How the Gaelic language is perceived by secondary school pupils, and its effects on their linguistic and cognitive development, will be put to the test for the first time to further the debate on the use of Gaelic for more than just cultural value.
Dr. Maria Garraffa and a team from Heriot-Watt University, together with researchers from the University of Edinburgh, will work with senior pupils from The Glasgow Gaelic School, the largest provider of Gaelic medium education in Scotland.
It is hoped the research will reveal that the benefits of bilingualism are not contingent on speaking a global language but are visible among speakers of minority languages like Gaelic.
"Being competent in more than one language has been associated with success in global business.
Dr. Maria Garraffa, Assistant Professor at Heriot-Watt University, explains: “We hope to prove the theory that the effects of bilingualism on the brain are not contingent upon the fact that a speaker is using a small heritage language like Gaelic or a global language like French or Spanish.
“Some studies have shown that bilingual individuals have a different cognitive flexibility which improves their ability to adapt when faced with a new situation, whether it's integrating themselves into a new group, switching jobs or learning a new skill. The results are still not robust and more research is needed.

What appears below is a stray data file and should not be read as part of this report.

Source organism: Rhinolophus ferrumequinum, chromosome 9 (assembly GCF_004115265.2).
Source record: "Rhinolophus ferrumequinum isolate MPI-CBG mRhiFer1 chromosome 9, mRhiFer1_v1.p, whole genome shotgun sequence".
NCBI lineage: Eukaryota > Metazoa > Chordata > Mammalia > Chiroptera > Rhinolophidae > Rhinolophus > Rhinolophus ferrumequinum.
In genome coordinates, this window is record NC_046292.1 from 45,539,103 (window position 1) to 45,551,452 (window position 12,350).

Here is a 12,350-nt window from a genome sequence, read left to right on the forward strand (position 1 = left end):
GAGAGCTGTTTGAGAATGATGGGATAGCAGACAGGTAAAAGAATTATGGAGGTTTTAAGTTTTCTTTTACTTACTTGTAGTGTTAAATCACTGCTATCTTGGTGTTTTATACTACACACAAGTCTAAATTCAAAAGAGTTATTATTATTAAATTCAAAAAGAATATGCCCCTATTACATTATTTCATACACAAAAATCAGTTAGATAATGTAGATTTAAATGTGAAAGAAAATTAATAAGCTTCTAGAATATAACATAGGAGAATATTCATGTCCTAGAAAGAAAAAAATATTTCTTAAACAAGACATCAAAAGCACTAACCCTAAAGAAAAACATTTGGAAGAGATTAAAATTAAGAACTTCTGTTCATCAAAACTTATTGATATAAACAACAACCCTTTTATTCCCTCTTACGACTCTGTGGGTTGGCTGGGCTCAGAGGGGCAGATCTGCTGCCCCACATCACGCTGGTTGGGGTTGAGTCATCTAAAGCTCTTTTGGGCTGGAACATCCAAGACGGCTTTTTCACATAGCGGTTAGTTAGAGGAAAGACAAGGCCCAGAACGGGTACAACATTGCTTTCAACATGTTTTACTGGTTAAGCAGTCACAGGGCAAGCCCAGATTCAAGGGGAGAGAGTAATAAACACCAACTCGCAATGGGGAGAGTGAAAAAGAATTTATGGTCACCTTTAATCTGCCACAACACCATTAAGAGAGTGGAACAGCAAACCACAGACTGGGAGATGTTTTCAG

"Being competent in more than one language has been associated with success in global business. Yet studies conducted by researchers in Wales have shown that pupils in immersion programmes often regard their heritage language as a subject choice they can drop when they leave school. We'll be working with pupils who will soon be leaving school for employment and we don't want them to lose their Gaelic language skills.
“We want to change how people perceive the Gaelic language and further demonstrate its applicability in a business context. We aim to promote the fact that this language makes them bilingual and help them to retain their bilingual aptitude to the benefit of their future careers. Speaking Gaelic is not a local skill but could have global applications and benefits.”
The project, funded by Bòrd na Gàidhlig, will be led by Heriot-Watt University's Dr. Maria Garraffa and Prof. Bernadette O'Rourke, along with researchers from the University of Edinburgh. The team has international experience in the promotion of heritage languages.